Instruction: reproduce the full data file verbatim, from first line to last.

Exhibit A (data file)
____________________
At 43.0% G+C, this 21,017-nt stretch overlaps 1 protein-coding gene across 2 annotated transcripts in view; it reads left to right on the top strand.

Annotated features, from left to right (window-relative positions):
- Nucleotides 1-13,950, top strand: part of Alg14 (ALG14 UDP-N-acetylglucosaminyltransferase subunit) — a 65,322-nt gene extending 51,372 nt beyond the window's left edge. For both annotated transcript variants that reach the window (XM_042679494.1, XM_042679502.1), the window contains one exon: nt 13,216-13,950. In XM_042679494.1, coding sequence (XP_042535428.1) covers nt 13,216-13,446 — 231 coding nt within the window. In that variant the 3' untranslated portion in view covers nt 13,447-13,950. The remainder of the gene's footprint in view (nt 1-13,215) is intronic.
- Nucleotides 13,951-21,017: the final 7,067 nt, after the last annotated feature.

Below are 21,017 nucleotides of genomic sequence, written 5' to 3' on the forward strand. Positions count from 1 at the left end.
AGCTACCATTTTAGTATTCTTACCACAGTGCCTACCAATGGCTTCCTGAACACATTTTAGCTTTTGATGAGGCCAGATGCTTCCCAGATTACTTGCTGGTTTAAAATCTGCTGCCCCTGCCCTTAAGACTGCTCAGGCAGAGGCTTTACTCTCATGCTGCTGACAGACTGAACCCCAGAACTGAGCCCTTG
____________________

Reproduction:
At 43.0% G+C, this 21,017-nt stretch overlaps 1 protein-coding gene across 2 annotated transcripts in view; it reads left to right on the top strand.

Annotated features, from left to right (window-relative positions):
- Nucleotides 1-13,950, top strand: part of Alg14 (ALG14 UDP-N-acetylglucosaminyltransferase subunit) — a 65,322-nt gene extending 51,372 nt beyond the window's left edge. For both annotated transcript variants that reach the window (XM_042679494.1, XM_042679502.1), the window contains one exon: nt 13,216-13,950. In XM_042679494.1, coding sequence (XP_042535428.1) covers nt 13,216-13,446 — 231 coding nt within the window. In that variant the 3' untranslated portion in view covers nt 13,447-13,950. The remainder of the gene's footprint in view (nt 1-13,215) is intronic.
- Nucleotides 13,951-21,017: the final 7,067 nt, after the last annotated feature.

Below are 21,017 nucleotides of genomic sequence, written 5' to 3' on the forward strand. Positions count from 1 at the left end.
AGCTACCATTTTAGTATTCTTACCACAGTGCCTACCAATGGCTTCCTGAACACATTTTAGCTTTTGATGAGGCCAGATGCTTCCCAGATTACTTGCTGGTTTAAAATCTGCTGCCCCTGCCCTTAAGACTGCTCAGGCAGAGGCTTTACTCTCATGCTGCTGACAGACTGAACCCCAGAACTGAGCCCTTG